While targeting the mid and low range markets is a positive step, the company is going the wrong way about it. The Asia and South American markets focus highly on value. The primary method of estimating this value is through hardware feature. BlackBerry is selling (Dual-core, 8 GB and 5MP camera) Q5 for around $400-$500 (Unlocked) when the consumers can buy Samsung’s (NASDAQOTH: SSNLF) S3 for almost the same price. The latter has a quad-core processor, 8MP and 16GB memory. If the company is serious about targeting this market, it will have to reduce the price and compete on hardware capability with Android devices.

Android Sales

Google’s Android is going strong, but its largest manufacturer has run into some trouble. Samsung valuations are down almost 5% since the company released its June quarter results. The street was expecting Samsung to post earnings of 10 trillion-won but it managed only 9.5 trillion-won. The company reported 74 million smartphone shipments, as opposed to expectations of 76 million. The S4 managed much lower shipments than the company hoped. It faced competition not only from other Android devices but also Samsung’s own S4 mini; mini has lower margins. More than anything, the slide is due to market paranoia that giant such as Samsung are also being affected by cheaper alternatives, are forced to roll out cheaper versions of their flagship phones and compromise on margins. Going forward the street should expect margins to slip in the smartphone industry, but that should not have an impact on Android.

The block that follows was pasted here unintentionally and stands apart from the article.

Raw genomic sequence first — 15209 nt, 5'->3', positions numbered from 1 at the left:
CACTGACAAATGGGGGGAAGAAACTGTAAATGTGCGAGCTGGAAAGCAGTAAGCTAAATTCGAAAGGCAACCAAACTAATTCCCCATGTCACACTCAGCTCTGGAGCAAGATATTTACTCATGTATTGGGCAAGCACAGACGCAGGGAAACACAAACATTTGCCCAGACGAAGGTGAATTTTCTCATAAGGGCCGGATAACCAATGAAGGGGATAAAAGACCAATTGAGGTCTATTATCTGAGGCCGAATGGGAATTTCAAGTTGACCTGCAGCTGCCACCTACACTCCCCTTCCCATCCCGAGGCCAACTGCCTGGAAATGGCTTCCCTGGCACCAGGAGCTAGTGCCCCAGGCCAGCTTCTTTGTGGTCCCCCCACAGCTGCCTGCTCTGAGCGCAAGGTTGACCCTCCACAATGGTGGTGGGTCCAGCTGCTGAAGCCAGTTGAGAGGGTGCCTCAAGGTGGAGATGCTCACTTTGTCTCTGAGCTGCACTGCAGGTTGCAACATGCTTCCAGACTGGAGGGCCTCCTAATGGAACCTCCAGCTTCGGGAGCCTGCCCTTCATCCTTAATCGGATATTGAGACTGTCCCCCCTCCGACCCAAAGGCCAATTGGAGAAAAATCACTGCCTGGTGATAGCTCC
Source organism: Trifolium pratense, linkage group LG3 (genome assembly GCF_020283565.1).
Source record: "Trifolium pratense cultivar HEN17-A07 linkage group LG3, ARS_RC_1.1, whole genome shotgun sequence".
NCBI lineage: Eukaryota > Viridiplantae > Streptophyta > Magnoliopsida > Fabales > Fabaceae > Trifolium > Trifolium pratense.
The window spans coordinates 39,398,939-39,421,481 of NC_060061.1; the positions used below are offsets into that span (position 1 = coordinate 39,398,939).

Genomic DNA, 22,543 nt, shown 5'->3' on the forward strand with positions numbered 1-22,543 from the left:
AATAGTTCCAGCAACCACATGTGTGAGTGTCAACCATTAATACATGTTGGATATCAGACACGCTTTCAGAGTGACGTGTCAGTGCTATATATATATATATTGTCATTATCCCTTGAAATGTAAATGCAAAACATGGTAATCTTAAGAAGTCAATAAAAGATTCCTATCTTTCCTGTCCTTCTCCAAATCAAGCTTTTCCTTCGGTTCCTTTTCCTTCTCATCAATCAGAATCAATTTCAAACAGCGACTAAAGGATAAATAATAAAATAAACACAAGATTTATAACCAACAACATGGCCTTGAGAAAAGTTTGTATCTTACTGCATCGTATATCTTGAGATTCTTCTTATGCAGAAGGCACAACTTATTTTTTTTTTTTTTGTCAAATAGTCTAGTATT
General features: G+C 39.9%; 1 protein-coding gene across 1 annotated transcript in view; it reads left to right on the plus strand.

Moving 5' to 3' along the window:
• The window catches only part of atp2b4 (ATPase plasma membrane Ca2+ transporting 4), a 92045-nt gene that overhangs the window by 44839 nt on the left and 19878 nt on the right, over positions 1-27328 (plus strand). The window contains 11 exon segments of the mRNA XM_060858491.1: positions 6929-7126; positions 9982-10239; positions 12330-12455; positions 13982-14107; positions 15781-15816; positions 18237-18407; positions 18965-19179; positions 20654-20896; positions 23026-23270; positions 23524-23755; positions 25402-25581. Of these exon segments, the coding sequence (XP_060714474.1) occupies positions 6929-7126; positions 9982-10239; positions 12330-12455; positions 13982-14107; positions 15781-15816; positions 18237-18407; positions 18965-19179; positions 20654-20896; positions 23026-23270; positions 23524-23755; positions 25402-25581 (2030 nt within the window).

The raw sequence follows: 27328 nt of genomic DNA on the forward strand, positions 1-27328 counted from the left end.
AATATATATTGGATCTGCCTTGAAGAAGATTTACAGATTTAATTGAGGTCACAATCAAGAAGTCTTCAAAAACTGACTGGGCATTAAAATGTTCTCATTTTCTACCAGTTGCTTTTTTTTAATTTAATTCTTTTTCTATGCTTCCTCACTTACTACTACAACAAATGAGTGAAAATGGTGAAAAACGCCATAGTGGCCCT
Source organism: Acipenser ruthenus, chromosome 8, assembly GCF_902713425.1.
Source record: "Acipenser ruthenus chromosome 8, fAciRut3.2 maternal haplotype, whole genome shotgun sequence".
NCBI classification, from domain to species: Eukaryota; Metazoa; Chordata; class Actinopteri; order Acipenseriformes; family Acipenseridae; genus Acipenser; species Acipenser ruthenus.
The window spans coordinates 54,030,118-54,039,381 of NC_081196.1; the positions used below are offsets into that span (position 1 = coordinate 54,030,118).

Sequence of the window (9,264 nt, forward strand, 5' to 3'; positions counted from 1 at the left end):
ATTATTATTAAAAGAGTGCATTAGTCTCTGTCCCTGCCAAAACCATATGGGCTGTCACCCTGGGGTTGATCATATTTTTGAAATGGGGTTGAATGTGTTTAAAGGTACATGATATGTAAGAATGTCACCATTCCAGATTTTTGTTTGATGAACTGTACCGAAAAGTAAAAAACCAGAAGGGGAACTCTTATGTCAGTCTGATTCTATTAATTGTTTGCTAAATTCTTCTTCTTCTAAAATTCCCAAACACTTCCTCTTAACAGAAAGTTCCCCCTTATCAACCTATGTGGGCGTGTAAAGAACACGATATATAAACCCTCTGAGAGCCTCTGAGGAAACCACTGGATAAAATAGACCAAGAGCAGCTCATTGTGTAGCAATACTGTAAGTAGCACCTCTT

Way Forward